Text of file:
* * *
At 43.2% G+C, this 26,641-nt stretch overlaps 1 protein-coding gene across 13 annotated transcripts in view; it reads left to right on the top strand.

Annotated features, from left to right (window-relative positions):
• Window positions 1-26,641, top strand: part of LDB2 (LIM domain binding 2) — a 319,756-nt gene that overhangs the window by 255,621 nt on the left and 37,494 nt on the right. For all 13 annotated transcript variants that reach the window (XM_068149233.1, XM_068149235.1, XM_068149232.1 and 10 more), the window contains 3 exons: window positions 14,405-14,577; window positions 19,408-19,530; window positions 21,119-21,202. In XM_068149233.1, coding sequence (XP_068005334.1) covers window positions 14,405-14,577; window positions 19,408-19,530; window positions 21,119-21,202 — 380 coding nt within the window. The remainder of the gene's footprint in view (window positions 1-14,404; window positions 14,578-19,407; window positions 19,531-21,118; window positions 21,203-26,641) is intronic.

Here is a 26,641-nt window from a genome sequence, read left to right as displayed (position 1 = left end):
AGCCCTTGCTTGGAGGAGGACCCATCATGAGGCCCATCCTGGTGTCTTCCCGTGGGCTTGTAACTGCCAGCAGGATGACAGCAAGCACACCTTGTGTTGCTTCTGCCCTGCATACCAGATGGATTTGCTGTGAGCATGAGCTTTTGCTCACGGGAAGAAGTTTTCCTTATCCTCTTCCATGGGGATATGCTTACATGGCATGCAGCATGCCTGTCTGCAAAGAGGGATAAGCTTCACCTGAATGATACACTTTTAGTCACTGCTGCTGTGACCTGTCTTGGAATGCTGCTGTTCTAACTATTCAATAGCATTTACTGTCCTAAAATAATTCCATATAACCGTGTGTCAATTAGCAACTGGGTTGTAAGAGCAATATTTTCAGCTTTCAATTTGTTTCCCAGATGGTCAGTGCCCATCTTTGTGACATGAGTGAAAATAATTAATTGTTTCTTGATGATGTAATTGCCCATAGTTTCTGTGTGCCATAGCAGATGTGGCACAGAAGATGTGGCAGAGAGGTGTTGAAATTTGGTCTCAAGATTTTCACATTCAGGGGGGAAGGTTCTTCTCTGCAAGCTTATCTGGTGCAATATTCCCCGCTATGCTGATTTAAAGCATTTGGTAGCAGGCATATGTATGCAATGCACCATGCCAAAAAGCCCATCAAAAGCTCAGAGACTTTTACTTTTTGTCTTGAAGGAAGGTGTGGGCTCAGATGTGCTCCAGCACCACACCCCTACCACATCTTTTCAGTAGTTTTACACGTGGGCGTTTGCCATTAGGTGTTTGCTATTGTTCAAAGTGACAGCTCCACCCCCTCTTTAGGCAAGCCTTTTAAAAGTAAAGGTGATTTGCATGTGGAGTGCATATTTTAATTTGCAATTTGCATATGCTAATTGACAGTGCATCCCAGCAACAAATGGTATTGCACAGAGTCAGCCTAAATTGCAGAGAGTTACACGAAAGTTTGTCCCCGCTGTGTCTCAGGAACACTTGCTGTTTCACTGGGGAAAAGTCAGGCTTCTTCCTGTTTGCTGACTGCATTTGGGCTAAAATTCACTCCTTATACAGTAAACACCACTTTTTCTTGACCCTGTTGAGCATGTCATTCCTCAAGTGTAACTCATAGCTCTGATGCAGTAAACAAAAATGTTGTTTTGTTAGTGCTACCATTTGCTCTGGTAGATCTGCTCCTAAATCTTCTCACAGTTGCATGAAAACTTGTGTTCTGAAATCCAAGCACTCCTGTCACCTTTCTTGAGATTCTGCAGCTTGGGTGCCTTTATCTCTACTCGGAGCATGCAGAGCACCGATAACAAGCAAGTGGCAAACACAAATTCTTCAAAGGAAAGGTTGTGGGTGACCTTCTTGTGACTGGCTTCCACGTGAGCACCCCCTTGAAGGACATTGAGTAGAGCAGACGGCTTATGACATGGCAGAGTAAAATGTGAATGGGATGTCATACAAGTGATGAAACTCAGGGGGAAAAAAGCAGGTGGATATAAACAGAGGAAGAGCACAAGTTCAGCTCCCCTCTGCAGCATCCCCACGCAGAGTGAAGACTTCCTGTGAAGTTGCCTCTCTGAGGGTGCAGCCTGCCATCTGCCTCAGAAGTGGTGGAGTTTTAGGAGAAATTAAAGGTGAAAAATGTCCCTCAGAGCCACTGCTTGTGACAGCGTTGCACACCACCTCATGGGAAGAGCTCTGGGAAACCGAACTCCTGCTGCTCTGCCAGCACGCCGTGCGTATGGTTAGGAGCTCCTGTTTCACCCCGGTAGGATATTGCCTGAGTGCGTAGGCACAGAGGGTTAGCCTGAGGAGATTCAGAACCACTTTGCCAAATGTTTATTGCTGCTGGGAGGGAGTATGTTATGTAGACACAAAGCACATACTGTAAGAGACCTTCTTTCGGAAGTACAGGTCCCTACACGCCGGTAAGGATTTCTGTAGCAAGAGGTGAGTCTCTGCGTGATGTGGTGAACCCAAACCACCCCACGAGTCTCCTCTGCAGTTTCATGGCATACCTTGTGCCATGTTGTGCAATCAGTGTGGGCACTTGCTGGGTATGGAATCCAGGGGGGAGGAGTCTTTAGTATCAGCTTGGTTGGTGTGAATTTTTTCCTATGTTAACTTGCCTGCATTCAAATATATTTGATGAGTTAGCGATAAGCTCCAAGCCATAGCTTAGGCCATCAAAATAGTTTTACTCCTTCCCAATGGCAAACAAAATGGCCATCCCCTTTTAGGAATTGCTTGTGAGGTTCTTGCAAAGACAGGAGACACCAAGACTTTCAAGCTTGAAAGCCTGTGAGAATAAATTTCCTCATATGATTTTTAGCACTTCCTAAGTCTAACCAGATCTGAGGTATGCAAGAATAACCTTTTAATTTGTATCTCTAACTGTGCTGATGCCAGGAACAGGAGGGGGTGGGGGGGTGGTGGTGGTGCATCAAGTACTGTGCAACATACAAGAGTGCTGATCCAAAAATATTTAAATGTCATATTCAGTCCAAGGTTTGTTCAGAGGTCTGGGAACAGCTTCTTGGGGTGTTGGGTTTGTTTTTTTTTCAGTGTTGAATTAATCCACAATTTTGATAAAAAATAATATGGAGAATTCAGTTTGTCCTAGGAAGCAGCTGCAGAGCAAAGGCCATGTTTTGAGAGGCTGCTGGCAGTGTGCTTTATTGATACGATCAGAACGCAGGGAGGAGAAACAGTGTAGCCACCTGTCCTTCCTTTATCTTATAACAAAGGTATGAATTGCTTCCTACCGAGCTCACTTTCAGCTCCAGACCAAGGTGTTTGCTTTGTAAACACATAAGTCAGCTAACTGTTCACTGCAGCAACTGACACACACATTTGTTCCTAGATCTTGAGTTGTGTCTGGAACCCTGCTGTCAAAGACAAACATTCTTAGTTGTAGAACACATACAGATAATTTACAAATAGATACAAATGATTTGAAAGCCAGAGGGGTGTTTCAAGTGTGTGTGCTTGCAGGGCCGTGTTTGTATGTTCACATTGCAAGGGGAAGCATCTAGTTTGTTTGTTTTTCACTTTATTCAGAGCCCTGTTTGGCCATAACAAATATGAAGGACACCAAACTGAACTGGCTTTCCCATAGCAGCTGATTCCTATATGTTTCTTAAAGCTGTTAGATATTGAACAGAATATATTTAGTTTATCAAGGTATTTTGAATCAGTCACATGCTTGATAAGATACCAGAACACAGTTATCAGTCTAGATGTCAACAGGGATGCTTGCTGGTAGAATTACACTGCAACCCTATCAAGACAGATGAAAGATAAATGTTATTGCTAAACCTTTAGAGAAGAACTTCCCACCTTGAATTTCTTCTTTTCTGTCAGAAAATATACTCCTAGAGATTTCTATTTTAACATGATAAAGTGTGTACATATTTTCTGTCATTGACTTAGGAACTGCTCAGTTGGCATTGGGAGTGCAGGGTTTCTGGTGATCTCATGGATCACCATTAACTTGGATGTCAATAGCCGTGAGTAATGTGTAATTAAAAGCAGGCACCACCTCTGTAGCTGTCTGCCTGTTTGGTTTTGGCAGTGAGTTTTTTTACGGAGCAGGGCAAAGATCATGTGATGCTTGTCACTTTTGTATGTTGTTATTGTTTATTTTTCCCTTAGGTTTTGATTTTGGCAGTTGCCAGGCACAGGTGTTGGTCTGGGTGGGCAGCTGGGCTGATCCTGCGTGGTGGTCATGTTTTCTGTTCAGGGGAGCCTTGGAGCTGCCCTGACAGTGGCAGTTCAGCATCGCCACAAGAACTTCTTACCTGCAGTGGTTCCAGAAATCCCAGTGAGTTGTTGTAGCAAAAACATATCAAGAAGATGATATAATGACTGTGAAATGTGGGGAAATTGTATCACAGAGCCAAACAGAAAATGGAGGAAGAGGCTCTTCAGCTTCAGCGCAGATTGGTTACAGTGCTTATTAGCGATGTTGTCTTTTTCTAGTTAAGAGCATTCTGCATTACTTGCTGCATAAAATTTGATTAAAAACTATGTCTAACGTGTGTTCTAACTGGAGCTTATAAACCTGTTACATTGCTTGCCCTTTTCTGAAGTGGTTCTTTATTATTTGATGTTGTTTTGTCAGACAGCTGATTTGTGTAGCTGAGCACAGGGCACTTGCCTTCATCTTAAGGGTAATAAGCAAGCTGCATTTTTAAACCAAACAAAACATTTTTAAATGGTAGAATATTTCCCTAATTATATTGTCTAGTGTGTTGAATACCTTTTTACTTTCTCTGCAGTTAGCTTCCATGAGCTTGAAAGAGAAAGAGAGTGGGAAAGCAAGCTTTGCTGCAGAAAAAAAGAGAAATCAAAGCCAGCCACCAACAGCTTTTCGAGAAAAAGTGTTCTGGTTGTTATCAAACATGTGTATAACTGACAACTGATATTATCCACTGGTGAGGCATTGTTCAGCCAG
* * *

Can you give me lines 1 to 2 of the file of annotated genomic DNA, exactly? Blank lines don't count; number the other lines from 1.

At 43.2% G+C, this 26,641-nt stretch overlaps 1 protein-coding gene across 13 annotated transcripts in view; it reads left to right on the top strand.

Annotated features, from left to right (window-relative positions):